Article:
"Rossi loved New
York's skyscrapers and its orderly grid, but he also had an eye for the
city's accidents and mysteries..."
Late last summer, Aldo Rossi's design for a new
office building in Soho received its final city approvals. Within a few
weeks, the architect was dead, following a car accident near his home on
Lago Maggiore in northern Italy. Rossi will be missed by all who know
his work, and especially by those who knew the man.
I came to know Aldo Rossi through our work together on his only New York
project. My memories of him are grounded in many months of meetings,
conversations, presentations, drinks, and meals--the close interactions
that ultimately result in buildings, and occasionally in friendships.
Like his buildings, Rossi was at once serious and whimsical, magisterial
and accessible, popular and retiring. Although an influential teacher
and theoretician, he was at heart an artist and a visual poet, and that
is the way he designed his buildings.
Rossi's Soho project, an extension of Scholastic Publishing's headquarters
on lower Broadway, is a case in point. The building's columnar Broadway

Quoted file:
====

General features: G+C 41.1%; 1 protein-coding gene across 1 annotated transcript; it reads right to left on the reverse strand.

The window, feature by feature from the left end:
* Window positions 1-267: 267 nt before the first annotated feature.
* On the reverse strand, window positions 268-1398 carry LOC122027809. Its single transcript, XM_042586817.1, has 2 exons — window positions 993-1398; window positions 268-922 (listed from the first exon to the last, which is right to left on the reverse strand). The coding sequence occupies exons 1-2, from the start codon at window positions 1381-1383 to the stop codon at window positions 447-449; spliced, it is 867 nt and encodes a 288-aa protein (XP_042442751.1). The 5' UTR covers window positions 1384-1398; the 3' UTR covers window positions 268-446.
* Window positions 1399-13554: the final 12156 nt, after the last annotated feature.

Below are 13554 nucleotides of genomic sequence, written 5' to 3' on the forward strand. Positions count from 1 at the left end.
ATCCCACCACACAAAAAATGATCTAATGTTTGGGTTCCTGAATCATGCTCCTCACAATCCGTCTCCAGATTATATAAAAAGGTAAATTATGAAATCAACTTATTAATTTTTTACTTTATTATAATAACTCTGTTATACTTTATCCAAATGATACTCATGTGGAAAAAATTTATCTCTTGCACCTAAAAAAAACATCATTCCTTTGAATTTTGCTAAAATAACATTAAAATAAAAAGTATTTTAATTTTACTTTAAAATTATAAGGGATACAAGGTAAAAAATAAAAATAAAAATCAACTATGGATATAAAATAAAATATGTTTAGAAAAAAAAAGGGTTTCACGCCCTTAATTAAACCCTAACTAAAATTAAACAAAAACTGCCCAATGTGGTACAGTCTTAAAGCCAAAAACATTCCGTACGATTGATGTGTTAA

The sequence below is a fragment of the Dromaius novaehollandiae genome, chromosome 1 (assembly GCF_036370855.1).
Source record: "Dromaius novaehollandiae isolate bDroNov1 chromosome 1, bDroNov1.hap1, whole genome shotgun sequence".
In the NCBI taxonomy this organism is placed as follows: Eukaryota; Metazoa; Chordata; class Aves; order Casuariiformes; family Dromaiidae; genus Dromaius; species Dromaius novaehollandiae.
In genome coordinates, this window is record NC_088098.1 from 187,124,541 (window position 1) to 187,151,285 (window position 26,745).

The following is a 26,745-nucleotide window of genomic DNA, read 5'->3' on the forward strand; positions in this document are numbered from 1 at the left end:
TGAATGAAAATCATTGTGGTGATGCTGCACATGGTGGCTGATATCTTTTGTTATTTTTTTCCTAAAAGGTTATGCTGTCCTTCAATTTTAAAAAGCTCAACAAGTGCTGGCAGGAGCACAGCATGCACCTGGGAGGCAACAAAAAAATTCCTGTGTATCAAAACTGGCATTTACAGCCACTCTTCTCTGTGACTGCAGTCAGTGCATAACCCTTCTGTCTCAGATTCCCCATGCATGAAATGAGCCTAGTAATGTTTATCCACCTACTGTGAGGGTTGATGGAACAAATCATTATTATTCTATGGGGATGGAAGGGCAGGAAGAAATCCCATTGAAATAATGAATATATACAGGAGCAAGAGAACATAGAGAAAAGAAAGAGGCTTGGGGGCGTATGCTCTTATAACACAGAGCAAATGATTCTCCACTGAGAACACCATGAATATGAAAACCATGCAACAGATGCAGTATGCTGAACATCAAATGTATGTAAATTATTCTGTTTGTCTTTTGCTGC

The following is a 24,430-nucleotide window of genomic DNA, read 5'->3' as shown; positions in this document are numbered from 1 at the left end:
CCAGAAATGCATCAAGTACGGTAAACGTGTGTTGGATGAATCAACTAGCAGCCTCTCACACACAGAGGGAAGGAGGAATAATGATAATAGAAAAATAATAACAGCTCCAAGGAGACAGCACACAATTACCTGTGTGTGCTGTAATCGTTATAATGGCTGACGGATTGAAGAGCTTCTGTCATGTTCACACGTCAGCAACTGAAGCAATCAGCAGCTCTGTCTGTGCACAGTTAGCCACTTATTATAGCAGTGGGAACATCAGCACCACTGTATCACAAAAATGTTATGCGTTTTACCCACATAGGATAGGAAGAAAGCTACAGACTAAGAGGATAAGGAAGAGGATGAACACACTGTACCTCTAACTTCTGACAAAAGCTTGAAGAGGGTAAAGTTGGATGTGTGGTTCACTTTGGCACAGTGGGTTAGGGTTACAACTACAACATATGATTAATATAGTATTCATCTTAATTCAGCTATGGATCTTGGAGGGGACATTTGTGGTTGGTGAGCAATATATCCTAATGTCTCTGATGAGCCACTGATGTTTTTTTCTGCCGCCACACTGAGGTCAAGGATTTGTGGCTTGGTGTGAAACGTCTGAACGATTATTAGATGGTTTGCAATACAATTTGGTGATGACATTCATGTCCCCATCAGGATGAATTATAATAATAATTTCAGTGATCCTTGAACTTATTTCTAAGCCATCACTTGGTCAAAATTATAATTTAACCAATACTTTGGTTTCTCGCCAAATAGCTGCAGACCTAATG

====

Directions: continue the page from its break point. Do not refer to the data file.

facade, in steel, terra-cotta, and stone, echoes the scale and the
formal, Classical character of its commercial neighbors. The rear
facade, on Mercer Street, extracts a gritty essence from its more
utilitarian surroundings of plain cast iron and weathered masonry. Paul
Goldberger has praised the Scholastic design as "a building that will
teach generations of architects the proper way to respond to historic
contexts." True enough, but it will teach more than propriety. It will
teach poetry as well.
Rossi loved New York's skyscrapers and its orderly grid, but he also had
an eye for the city's accidents and mysteries, for the New York of
unfinished lot-line walls, dark side streets, and rusting fire escapes.
One of the architect's best sketches for the Soho building shows the
Broadway facade in mist and shadow, under the kind of irregular light
that might have filtered through nineteenth-century coal smoke. Rossi's
mind was in this time and place when he first conceived the building. I
remember him at an early meeting in his studio on East 20th Street, when
he looked out a rear window toward a chance landscape of common brick
walls, asphalt roofs, and wooden water tanks. The towers of Madison
Square and Midtown were visible, but only at a distance. He said simply,
"This is the New York I love."
Publicly and privately, Rossi always said it would be an honor to have a
building in New York, and especially on Broadway. There was a real,
unforced humility in this. Rossi had built all over the world, and had
received the highest praise for it; but he talked about the Scholastic
building with the enthusiasm of a young architect celebrating his first
big commission. After years of design and review, it finally looks as
though there will be an Aldo Rossi building on Broadway. Sadly, the
honor will come posthumously for Aldo, but his building will be an honor
to New York for as long as it stands.